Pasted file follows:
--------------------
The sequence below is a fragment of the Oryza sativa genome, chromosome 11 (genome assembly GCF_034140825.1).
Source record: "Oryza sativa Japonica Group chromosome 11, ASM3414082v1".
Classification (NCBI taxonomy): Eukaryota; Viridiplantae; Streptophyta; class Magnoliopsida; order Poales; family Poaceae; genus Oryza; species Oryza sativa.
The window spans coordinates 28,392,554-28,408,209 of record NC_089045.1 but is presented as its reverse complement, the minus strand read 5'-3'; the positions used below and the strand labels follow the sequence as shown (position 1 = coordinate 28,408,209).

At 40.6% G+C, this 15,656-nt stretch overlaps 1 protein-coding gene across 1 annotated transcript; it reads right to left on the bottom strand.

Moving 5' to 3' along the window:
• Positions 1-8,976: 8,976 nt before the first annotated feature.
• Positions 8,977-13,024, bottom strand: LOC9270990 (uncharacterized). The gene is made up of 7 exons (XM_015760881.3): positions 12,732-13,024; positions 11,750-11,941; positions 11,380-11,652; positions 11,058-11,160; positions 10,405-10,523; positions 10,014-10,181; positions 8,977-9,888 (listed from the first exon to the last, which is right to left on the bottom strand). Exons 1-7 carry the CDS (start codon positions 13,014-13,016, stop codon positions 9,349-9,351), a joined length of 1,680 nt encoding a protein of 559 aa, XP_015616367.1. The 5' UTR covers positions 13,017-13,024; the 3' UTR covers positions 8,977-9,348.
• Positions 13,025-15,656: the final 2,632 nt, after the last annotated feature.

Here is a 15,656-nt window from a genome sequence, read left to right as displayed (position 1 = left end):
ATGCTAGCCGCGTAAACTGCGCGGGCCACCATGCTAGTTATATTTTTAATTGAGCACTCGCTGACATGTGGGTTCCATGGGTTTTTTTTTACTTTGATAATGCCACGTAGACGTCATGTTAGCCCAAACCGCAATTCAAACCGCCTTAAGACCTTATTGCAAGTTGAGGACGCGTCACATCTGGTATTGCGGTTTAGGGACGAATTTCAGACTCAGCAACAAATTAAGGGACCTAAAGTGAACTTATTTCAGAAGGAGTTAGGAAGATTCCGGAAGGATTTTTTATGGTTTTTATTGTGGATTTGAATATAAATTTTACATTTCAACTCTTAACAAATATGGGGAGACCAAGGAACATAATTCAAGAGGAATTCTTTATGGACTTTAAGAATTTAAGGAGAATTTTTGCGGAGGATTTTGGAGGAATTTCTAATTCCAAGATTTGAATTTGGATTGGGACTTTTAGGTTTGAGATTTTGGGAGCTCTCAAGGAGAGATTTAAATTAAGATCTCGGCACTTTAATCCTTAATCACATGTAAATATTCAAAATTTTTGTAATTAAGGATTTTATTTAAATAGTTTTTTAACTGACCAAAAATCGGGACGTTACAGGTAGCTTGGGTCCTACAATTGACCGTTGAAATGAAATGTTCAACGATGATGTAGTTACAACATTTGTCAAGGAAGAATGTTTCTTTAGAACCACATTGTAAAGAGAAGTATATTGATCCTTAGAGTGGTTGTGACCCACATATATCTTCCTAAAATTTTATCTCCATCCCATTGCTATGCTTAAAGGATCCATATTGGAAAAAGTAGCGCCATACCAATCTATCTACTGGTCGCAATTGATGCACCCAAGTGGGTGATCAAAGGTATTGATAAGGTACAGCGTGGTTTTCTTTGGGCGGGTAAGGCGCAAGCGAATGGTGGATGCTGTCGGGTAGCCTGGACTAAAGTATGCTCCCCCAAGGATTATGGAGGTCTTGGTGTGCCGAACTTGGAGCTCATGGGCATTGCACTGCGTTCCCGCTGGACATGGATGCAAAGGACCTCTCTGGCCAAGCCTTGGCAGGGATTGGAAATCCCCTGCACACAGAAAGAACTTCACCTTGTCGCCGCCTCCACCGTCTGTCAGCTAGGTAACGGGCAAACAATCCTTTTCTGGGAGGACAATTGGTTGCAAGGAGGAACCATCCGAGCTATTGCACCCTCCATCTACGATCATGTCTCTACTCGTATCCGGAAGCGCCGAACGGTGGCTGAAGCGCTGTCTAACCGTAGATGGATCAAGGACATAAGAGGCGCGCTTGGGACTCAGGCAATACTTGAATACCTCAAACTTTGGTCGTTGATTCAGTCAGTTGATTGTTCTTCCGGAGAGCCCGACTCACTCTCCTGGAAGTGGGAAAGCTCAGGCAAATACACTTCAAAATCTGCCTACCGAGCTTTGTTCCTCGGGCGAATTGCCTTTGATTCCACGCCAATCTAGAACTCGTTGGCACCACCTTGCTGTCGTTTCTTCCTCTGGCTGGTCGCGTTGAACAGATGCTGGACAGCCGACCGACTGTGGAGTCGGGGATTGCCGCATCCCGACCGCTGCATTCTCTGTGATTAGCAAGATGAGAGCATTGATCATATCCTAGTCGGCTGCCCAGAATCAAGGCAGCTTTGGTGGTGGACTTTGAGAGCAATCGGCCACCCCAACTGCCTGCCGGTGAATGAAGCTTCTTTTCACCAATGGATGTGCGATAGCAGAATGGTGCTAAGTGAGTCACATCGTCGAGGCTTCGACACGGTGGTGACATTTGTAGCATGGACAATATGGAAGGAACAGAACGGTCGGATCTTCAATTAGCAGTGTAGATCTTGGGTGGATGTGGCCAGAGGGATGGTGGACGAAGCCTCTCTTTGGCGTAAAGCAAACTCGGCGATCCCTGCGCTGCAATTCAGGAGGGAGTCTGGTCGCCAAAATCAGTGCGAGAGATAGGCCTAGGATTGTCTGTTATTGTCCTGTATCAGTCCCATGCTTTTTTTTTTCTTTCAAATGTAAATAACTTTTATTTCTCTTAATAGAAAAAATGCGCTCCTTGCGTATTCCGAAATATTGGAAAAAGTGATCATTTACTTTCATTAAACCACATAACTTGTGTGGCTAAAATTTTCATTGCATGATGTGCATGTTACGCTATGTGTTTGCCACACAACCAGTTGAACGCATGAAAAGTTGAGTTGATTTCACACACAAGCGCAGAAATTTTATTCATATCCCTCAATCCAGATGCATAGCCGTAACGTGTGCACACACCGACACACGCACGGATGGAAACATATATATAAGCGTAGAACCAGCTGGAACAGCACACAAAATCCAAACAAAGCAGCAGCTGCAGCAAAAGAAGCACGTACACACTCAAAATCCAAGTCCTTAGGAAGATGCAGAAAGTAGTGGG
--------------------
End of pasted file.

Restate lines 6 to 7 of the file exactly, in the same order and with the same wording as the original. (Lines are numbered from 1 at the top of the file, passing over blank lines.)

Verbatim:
Moving 5' to 3' along the window:
• Positions 1-8,976: 8,976 nt before the first annotated feature.